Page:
Wednesday, November 7, 2012

In memory of: Don Silk


A guest post by Graeme Lay about Don Silk, a wonderful man whom many readers will have met or seen at Trader Jack’s in Rarotonga. The cartoon of Don, intended for his as-yet-unpublished second memoir, is by “Kata” (Tim Buchanan) of the Cook Island News.

Don Silk (1928-2012) Author
Don Silk, a legendary South Pacific character, died last week. Originally from Northland, Don spent most of his life on his adopted home, Rarotonga.

In about 1992 Don Silk sent me a manuscript. We had first met in Rarotonga in the late 1980s and when Don found out that I was a writer he said that he’d written something about his life and could I perhaps help him find a publisher for his manuscript? I said I’d try, but I had the usual reservations. The unspoken corollary to the saying “Everyone has a book inside them” is “Yes, and that’s where it should stay.”

But when I read Don’s manuscript I knew immediately that it was a winner. Not only did he have a great story to tell, but he told it superbly. Don was a born storyteller and his account of how he became the Aristotle Onassis of the Cook Islands was warm, funny and hugely entertaining.

Nevertheless initially there were the usual rejections from publishers, most of whom wondered how they could market a book by a first-time author who was based on a remote island in the South Pacific. Don grew despondent at this, but I reassured him. “We just have to persist,” I said. “Many successful books were first declined by publishers.”

So we did persist, and Brian Phillips of Godwit Press accepted Don’s manuscript for publication. It came out in 1994, titled From Kauri Trees to Sunlit Seas: shoestring shipping in the South Pacific. On the cover was a delightful photograph by Glenn Jowitt of one of Silk and Boyd’s little ships being unloaded off Mauke.

Eighteen years later, Don’s memoir is still in print and sells steadily in Rarotonga, in the Bounty bookshop and at Trader Jack’s. It has been reprinted several times. This is a huge tribute to Don’s writing ability and the engaging nature of his memoir. Those publishers who doubted that a book such as Don’s would sell greatly underestimated its author’s crafty marketing ability. The story of how Don offered, then sold, “the very last copy of my book” to hundreds of visitors to Trader Jack’s has become a legend on Rarotonga.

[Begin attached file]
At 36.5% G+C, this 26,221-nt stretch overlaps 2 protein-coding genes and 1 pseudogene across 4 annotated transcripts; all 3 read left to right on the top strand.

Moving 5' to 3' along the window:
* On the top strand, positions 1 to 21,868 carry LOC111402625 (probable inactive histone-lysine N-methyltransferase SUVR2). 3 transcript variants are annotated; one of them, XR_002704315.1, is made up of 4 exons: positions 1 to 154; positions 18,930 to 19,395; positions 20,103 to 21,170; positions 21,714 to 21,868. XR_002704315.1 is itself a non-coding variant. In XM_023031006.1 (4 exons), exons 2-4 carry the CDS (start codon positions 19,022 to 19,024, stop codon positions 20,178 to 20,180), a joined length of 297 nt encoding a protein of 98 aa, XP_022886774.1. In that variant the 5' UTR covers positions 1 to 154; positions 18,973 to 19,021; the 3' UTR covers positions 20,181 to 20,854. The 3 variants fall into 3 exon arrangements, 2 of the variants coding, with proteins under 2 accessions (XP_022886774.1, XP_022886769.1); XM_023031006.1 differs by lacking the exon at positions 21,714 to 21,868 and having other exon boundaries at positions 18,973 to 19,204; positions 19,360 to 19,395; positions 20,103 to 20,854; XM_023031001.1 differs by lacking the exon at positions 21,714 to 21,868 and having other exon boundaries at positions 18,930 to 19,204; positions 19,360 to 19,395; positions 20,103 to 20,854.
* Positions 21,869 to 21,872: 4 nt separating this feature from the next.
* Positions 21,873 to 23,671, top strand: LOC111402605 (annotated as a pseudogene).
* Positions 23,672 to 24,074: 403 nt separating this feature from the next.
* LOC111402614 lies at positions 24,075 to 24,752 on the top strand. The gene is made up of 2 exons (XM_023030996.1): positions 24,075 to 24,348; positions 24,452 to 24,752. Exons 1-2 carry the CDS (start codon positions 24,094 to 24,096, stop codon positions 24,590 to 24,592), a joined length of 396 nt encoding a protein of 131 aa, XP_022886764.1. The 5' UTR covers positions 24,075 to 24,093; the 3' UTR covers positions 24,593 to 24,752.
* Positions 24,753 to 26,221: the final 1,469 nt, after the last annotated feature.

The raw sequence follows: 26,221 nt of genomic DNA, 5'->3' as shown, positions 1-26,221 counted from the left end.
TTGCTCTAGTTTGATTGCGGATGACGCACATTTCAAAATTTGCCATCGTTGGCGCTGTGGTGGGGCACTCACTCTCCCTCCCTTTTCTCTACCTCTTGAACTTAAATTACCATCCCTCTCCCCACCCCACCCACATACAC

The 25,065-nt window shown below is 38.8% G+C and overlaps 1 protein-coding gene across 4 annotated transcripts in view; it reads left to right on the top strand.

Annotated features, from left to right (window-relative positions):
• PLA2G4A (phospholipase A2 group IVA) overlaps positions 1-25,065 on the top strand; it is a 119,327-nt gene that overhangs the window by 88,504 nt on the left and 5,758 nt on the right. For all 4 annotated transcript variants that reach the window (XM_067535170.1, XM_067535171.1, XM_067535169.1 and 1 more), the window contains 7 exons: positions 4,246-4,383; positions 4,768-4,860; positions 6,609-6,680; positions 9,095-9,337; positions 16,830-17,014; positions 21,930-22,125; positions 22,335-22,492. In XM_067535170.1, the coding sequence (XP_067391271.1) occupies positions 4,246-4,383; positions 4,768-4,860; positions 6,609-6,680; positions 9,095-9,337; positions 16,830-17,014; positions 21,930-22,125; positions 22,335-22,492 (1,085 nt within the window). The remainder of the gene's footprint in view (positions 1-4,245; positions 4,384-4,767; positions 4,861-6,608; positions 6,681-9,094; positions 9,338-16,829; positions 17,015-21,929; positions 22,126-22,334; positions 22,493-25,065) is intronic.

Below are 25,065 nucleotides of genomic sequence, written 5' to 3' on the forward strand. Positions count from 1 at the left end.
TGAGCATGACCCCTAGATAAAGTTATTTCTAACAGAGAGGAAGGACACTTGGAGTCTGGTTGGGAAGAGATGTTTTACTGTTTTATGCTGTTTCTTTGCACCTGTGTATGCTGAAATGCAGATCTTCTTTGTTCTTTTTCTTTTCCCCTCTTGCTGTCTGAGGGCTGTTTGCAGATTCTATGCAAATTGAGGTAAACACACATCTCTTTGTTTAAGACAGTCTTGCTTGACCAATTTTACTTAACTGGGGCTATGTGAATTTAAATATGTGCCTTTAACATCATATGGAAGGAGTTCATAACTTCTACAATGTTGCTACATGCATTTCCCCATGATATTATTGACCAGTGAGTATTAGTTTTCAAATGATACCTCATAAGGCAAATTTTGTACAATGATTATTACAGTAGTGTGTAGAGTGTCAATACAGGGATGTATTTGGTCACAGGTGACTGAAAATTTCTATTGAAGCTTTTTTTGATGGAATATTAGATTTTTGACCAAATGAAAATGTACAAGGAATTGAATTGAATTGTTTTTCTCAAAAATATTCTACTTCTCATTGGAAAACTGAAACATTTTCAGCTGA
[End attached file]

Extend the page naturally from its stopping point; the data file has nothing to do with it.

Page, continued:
Don’s death greatly saddened me when I learned of it. He was one of the great characters of the South Pacific.

About eight years after his book was published Don sent me another manuscript which he asked me to find a publisher for. It dealt with his years ashore, and particularly his role as harbourmaster of Rarotonga. Like his first memoir, it was engaging, entertaining and very funny. It was also the most defamatory document I had ever read. Every bureaucrat in the Cook Islands who had incurred Don’s righteous wrath was in it, lampooned mercilessly and hilariously. This was the sequel to Kauri Trees, which another Rarotongan character, Ewan Smith, suggested should be titled From Sunburnt Knees to Alzheimer’s Disease.

I knew that no publisher would dare touch this sequel, and told Don so. He was philosophical about this. “Keep the manuscript,” he said, and I have. Perhaps I’ll donate it to the Cook Islands Library for their archives. It should carry the warning, “Contents are guaranteed to offend many people on this island.”

As for From Kauri Tress to Sunlit Seas, I still have my first-edition copy. The inscription reads: “To Graeme. Best wishes from the Friendly Harbourmaster. Without your encouragement I may well have burnt the manuscript. Don Silk.”

Don was buried at sea, off Rarotonga. How fitting. To quote from Robert Louis Stevenson’s Requiem:
Here he lies where he longed to be;
Home is the sailor, home from sea
Don’s death notice in the New Zealand Herald on 5 November introduced him as: “Pioneer truckie, boat builder, yachtie, skipper, South Seas trader, ship builder, stowaway, magnate, Harbour Master, author.”

1 comment:

Dermot said...

A lovely item, Graeme. I am pleased to say I have read the book, and it is indeed a very good read. Dermot Ross